In this talk, George makes the case that we do need new leaders, not just new laws, to bring us out of the corporate crisis. He persuasively demonstrates that authentic leaders of mission-driven companies will create far greater shareholder value than financially oriented companies. Bill presents a tested guide for character-based leaders and all those who have a stake in the integrity and success of our corporations.
Speaker Bill George talks about his personal views in this inte
Bill George talks about his personal views in this interesting capitalism speech. George explains that he is a believer in capitalism, and has no problem with outsourcing jobs. In fact, the idea of working with experts from all over the world excites him.
George admires companies that find skilled people from other countries. He doesn’t believe in criticizing these kinds of actions in business. He discusses the idea of compassionate capitalism. George says that corporations can improve rough situations in other countries, such as poverty or economic self-sufficiency, through outsourcing.
George states that compassionate capitalism must include fairness, decency, transparency and honesty. However, George does acknowledge that capitalism can cause harm under certain circumstances. According to George, this creates the need for authentic business leaders, rather than people who are only motivated by money.
Harvard Business School Professor and former Medtronic CEO Bill George advises leaders to stay in touch in this employee relationships speech. It is often very hard for leaders of large organizations to maintain relationships with employees at all levels, however George believes that this is the key to the success of a business.
The problem with many companies now is there is way too much administration and layers, and George believes we need to remove this in order to place the emphasis on the people who can build a company. One of the examples George provides is with his own experience running Medtronic, where everyone ate lunch together. This small action brought people together, unlike so many big offices where people do not even speak to those on a different floor.
Leaders should always be talking about the mission and values of a company. Even though they may sound like a broken record it is what resonates with people. Bill George concludes the employee relationships keynote by highlighting how successful leaders are on the floor with their troops.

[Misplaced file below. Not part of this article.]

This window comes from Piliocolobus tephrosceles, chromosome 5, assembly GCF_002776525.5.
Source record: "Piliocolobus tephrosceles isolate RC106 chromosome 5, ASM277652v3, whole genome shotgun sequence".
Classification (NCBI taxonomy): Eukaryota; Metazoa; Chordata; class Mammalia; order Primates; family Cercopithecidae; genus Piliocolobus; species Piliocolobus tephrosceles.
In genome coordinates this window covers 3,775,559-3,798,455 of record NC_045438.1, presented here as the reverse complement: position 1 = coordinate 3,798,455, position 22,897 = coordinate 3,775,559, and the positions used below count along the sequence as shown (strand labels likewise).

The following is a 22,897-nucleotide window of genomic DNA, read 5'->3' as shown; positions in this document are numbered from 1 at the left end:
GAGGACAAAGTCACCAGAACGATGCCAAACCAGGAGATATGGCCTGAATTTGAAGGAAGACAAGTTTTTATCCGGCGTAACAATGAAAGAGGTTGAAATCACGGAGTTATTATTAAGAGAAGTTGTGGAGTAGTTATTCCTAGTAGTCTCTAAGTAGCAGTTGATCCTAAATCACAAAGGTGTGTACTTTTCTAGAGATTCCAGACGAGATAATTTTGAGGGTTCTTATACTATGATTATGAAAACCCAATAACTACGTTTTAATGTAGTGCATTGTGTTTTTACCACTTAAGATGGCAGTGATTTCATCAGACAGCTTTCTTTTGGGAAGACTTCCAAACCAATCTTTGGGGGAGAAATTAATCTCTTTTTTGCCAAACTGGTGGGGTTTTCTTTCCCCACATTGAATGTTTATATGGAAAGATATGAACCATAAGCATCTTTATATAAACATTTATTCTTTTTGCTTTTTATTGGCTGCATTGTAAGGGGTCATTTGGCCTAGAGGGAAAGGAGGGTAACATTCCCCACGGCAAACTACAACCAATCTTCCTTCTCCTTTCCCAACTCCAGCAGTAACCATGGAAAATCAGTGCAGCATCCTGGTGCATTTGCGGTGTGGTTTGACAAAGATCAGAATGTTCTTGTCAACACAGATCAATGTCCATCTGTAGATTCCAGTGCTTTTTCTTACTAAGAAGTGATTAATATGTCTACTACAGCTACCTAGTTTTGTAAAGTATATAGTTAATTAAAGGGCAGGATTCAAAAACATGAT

Bill George is senior fellow at Harvard Business School, where he has taught leadership since 2004. He is the author of four best-selling books: 7 Lessons for Leading in Crisis, True North, Finding Your True North, and Authentic Leadership, as well True North Groups. His newest book, Discover Your True North, was published in August of 2015 along with its companion workbook, The Discover Your True North Fieldbook.
Mr. George is the former chairman and chief executive officer of Medtronic. He joined Medtronic in 1989 as president and chief operating officer, was chief executive officer from 1991-2001, and board chair from 1996-2002. Earlier in his career, he was a senior executive with Honeywell and Litton Industries and served in the U.S. Department of Defense.
Mr. George currently serves as a director of Goldman Sachs, The Mayo Clinic, and Minnesota’s Destination Medical Center Corporation. He has served recently on the boards of ExxonMobil, Novartis, and Target Corporation. He is currently a trustee of World Economic Forum USA, and has served as board chair for Allina Health System, Abbott-Northwestern Hospital, United Way of the Greater Twin Cities, and Advamed.
In April 2014 the Franklin Institute awarded him the Bower Award for Business Leadership. He was elected to the National Academy of Engineering in 2012. He has been named one of “Top 25 Business Leaders of the Past 25 Years” by PBS; “Executive of the Year-2001” by the Academy of Management; and “Director of the Year-2001-02” by the National Association of Corporate Directors. Mr. George is a CNBC Contributor and has made frequent appearances on television and radio.
He received his BSIE with high honors from Georgia Tech, his MBA with high distinction from Harvard University, where he was a Baker Scholar, and honorary PhDs from Georgia Tech, Mayo Medical School, University of St. Thomas, Augsburg College and Bryant University. During 2002-03 he was professor at IMD International and Ecole Polytechnique in Lausanne, Switzerland, and executive-in-residence at Yale School of Management.
He and his wife Penny reside in Minneapolis, Minnesota.